After Alexander's death in 323 BC, his generals divided up the territory he had conquered. Seleukos I Nikator won the territory of Syria, and he proceeded to found four 'sister cities' in northwestern Syria, one of which was Antioch, a city named, according to Suda, after his son Antiochus.... An eagle... had been given a piece of sacrificial meat and the city was founded on the site to which the eagle carried the offering.... Antioch soon rose above Seleukia Pieria to become the Syrian capital...
Must- and Shall-Reads:
And Over Here:
the first female to land the role in the publication’s 170-year history...
From my perspective, likely to be a very good hire. However, two things seem to me to require rapid repair and a quick turn away from the Micklethwait era:
I've been trying to think of an intelligent comment to make on the extremely-fast-at-the-keyboard Taxation in the name of equity on the desirability of taxing borrowing by big banks. I strongly approve: too-big-to-fail banks are extremely bad news, I have come to believe, for three reasons:
The estimable What have we learned about the ACA over the last year? assesses how ObamaCare has done over its first implementation year with a nice set of links and commentary:in his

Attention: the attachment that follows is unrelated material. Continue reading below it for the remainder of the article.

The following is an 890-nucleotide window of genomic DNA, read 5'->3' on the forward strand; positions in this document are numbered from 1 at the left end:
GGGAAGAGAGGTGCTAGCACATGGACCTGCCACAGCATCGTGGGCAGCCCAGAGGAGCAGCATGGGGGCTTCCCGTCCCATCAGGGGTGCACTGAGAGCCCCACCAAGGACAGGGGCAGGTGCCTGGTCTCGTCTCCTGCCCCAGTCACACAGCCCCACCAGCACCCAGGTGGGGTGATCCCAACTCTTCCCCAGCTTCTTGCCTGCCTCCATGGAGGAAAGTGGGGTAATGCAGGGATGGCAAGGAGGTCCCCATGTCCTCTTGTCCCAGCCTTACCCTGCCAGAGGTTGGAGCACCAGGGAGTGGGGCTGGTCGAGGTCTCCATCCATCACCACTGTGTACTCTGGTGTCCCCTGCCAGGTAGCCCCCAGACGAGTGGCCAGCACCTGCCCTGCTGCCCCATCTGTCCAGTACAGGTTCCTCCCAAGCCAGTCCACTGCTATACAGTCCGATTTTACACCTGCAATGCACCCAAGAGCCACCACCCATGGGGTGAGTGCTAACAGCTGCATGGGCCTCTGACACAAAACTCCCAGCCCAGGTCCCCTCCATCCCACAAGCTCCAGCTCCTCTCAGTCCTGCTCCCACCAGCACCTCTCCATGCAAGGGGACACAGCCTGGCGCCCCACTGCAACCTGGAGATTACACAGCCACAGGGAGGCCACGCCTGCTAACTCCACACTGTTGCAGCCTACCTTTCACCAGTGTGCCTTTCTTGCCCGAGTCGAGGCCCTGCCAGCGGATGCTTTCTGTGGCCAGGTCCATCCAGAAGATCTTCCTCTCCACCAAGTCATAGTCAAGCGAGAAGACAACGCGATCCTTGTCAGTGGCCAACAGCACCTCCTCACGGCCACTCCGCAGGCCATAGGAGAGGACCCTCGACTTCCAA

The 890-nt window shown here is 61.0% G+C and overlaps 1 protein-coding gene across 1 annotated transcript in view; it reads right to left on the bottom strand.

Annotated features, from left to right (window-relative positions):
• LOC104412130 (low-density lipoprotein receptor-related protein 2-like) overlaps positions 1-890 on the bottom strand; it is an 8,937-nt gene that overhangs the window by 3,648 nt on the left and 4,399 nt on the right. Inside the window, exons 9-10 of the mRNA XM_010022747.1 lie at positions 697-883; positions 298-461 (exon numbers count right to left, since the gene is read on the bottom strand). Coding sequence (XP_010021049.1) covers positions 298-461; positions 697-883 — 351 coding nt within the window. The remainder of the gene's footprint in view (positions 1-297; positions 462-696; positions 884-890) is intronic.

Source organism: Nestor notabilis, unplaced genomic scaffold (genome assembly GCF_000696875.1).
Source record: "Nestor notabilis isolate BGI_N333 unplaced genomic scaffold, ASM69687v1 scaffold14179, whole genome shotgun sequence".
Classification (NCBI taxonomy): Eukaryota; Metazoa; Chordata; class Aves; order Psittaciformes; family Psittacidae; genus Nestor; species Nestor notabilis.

We see this strikingly in the many, many right-wing economists who assign moral fault to liberals who don't free ride, don't pollute, don't work hard to externalize as many costs as they can and make others bear them. A doctrine that gleefully assigns positive moral value to being a schmuck is a very odd doctrine to advocate indeed...
...Tabarrok and Cowen are trying to communicate... ‘incentives matter’... a methodological point... [that] should be presented in... as platitudinous [a way] as possible.... There are many ways of doing that, since the problem with the public... is not that they think incentives don’t matter... it’s just that they underestimate the[ir] power of incentives, or they don’t see some of the unexpected ways.... The right way... is to say ‘here’s something that we can all agree upon--but have you thought through the consequences of it? Perhaps not. That’s what economists do.’ But Tabarrok and Cowen are unable to restrain themselves....